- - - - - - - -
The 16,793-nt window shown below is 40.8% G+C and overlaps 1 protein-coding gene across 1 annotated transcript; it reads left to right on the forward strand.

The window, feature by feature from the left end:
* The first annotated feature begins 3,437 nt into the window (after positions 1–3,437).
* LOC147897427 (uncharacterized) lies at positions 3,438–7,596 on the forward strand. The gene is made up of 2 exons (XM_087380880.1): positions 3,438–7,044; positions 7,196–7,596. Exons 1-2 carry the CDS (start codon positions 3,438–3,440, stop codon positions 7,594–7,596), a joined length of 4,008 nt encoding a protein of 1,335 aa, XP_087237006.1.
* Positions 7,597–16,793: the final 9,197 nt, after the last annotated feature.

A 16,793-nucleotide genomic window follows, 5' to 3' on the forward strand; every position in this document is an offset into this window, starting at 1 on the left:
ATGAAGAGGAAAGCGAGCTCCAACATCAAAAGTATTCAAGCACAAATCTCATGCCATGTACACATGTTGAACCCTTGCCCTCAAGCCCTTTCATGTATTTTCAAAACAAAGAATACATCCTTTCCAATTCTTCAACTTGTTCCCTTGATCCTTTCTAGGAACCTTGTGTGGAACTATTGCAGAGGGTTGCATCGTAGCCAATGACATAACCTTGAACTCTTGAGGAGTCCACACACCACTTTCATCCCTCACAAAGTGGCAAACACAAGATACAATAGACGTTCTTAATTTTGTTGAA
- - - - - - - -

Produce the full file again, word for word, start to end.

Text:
The 16,793-nt window shown below is 40.8% G+C and overlaps 1 protein-coding gene across 1 annotated transcript; it reads left to right on the forward strand.

The window, feature by feature from the left end:
* The first annotated feature begins 3,437 nt into the window (after positions 1–3,437).
* LOC147897427 (uncharacterized) lies at positions 3,438–7,596 on the forward strand. The gene is made up of 2 exons (XM_087380880.1): positions 3,438–7,044; positions 7,196–7,596. Exons 1-2 carry the CDS (start codon positions 3,438–3,440, stop codon positions 7,594–7,596), a joined length of 4,008 nt encoding a protein of 1,335 aa, XP_087237006.1.
* Positions 7,597–16,793: the final 9,197 nt, after the last annotated feature.

A 16,793-nucleotide genomic window follows, 5' to 3' on the forward strand; every position in this document is an offset into this window, starting at 1 on the left:
ATGAAGAGGAAAGCGAGCTCCAACATCAAAAGTATTCAAGCACAAATCTCATGCCATGTACACATGTTGAACCCTTGCCCTCAAGCCCTTTCATGTATTTTCAAAACAAAGAATACATCCTTTCCAATTCTTCAACTTGTTCCCTTGATCCTTTCTAGGAACCTTGTGTGGAACTATTGCAGAGGGTTGCATCGTAGCCAATGACATAACCTTGAACTCTTGAGGAGTCCACACACCACTTTCATCCCTCACAAAGTGGCAAACACAAGATACAATAGACGTTCTTAATTTTGTTGAA